Thursday, January 31, 2013
How to Start an LLC
Setting up a limited liability company or LLC is so easy contrary to what others think. There are fewer documents that are required to be passed in order to establish the business and there are also simple processes involved. But in order to understand the process involved in starting a limited company, you should know first what the features of the company are.
What is a limited liability company?
A limited liability company is one of the business structures in which it features a combination of partnership and corporation. It has the legal protection of owners' personal assets and the creditors cannot pursue them during bankruptcy like corporations. Aside from the protection of assets, the LLC also enjoys tax and operational benefits of partnerships. This means that there is only one level of taxation unlike in corporations where the company is taxed at a business level and the shareholders are also taxed for their dividends.
What are the requirements of starting an LLC?
Although the limited liability company is a hybrid business structure, establishing one is very easy. The law only requires one document to be passed by the company but there may be other requirements depending on the state where the business will be established. The only document required is the Articles of Organization.
The Articles of Organization
This is the basic document of the company. Some states call this document "certificate of formation" or "certificate of organization". Important information about the company is stated in this document such as business name, owners or members, duration of the business, name of the registered agent and the corresponding address, purpose of the company, and managers' names and addresses, if applicable.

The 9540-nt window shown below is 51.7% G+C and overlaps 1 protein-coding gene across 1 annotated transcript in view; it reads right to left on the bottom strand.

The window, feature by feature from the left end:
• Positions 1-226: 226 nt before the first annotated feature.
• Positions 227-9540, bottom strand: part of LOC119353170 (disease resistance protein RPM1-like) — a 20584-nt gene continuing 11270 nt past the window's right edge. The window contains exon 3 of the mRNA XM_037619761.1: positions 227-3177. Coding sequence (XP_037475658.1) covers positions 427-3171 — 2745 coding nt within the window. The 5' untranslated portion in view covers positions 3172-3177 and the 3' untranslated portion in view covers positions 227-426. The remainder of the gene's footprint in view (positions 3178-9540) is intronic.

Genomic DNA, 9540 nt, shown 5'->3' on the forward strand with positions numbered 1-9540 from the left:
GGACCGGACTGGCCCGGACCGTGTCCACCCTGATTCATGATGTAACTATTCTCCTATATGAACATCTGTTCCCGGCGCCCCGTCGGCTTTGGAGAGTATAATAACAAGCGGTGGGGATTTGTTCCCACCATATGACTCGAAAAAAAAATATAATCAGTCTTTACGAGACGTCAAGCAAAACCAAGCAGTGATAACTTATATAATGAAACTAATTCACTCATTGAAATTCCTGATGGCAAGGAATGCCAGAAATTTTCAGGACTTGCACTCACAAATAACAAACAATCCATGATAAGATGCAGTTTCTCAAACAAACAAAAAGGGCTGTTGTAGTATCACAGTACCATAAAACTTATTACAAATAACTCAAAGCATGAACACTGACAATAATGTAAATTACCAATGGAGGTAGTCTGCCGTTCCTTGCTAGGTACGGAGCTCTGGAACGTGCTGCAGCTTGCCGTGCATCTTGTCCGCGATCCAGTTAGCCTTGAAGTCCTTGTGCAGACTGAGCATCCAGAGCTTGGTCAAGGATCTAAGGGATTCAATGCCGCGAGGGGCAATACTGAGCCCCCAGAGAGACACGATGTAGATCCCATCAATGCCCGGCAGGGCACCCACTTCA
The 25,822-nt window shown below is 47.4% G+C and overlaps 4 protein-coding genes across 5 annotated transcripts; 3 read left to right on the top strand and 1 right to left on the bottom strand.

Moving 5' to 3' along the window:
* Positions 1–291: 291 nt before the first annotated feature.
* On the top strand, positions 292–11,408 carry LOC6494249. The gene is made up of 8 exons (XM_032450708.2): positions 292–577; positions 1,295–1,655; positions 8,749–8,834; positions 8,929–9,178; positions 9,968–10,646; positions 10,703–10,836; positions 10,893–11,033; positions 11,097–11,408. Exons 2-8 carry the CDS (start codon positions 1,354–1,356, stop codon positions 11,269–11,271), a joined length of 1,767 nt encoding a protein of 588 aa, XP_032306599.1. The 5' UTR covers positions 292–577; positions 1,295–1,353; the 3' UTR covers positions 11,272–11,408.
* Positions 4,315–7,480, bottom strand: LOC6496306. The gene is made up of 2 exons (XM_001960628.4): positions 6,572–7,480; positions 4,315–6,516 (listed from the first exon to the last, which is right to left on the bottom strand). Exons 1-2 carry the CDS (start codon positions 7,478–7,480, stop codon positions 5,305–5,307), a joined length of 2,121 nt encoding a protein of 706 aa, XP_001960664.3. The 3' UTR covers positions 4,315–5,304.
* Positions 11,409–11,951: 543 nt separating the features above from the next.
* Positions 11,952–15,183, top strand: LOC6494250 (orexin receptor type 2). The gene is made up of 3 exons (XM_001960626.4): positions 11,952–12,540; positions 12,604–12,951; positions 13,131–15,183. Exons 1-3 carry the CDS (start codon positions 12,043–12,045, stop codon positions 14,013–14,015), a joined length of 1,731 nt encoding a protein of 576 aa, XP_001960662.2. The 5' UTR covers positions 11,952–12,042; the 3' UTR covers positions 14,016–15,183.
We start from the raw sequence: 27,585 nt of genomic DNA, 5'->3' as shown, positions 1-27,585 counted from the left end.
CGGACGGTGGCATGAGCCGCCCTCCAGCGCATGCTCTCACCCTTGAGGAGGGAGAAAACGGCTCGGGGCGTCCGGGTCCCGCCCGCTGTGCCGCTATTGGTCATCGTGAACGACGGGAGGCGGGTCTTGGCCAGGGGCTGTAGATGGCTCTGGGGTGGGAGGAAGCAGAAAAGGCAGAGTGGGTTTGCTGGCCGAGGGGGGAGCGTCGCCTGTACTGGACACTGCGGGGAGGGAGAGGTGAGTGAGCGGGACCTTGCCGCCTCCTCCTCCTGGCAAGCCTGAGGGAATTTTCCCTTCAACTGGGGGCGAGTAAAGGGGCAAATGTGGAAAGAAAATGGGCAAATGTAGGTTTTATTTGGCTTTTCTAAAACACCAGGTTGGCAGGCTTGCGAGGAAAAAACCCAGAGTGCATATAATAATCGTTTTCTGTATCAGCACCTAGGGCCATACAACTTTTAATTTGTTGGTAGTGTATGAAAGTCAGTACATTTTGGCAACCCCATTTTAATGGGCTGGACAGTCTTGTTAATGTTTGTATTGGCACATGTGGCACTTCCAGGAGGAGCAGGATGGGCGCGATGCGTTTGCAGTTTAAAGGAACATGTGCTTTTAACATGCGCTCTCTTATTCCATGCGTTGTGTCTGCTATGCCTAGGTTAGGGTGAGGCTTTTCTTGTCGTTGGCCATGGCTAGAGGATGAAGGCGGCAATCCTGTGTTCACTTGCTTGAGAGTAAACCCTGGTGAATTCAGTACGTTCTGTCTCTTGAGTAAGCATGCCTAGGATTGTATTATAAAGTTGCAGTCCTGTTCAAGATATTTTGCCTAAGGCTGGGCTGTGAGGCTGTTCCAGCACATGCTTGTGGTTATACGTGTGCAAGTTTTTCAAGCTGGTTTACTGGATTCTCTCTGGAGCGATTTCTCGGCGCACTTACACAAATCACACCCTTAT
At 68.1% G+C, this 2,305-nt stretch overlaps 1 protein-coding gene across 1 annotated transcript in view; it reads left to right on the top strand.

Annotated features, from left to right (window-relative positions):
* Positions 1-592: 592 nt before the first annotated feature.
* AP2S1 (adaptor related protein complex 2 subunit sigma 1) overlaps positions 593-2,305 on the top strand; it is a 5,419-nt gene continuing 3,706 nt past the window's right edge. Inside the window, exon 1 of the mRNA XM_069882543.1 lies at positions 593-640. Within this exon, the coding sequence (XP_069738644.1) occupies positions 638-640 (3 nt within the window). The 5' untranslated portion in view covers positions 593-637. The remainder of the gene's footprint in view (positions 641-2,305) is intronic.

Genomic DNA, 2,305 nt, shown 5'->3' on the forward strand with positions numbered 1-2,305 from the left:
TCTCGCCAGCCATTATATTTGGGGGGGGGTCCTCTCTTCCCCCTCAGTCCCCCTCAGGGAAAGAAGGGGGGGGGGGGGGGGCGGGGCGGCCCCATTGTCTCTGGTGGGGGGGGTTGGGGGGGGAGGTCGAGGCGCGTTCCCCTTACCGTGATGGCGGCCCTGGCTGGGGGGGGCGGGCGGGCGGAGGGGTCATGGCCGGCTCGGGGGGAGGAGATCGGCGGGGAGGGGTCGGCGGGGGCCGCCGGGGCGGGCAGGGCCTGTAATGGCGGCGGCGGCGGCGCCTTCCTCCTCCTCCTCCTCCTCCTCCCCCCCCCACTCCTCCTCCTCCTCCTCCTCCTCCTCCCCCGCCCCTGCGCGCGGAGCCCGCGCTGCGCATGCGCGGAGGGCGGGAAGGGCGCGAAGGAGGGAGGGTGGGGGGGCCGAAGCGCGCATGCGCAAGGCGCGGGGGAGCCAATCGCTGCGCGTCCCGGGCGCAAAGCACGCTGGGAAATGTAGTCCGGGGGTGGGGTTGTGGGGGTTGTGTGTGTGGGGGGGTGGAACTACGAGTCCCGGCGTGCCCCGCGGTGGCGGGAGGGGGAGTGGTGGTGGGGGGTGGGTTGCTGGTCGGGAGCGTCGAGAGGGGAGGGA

There is a filing fee for the Articles of Organization and the price depends on the state. The fee may range from $100 to $800. There may be other fees that the state may require so it is best to consult first the LLC filing office before processing the document. This is a disadvantage compared to partnership or sole proprietorship.
This document is not required by law but may be required by some states. This document indicates how the company will be managed and the organizational structure of the LLC. It is important to have this document before the company operates in order to avoid confusion within the organization.
The Operating Agreement sets out rules for ownership of the company. This includes members' rights and responsibilities, percentage interest in the business, management of the organization, allocation of profits and losses, and certain provisions such as "buy-sell" in case one of the members dies, becomes disabled or leaves the company. Such provisions are important because the life of the company is affected if one of the members leaves the LLC.
There are some states that require the company to publish a notice in a local newspaper stating the intention of establishment. In case this is required, the notice should be published several times for several weeks, depending on what the filing office will require. After the specified period, an affidavit of publication should be passed to complete the filing of the company.
Article Source: http://EzineArticles.com/7405553
Posted by Rene at 12:54 PM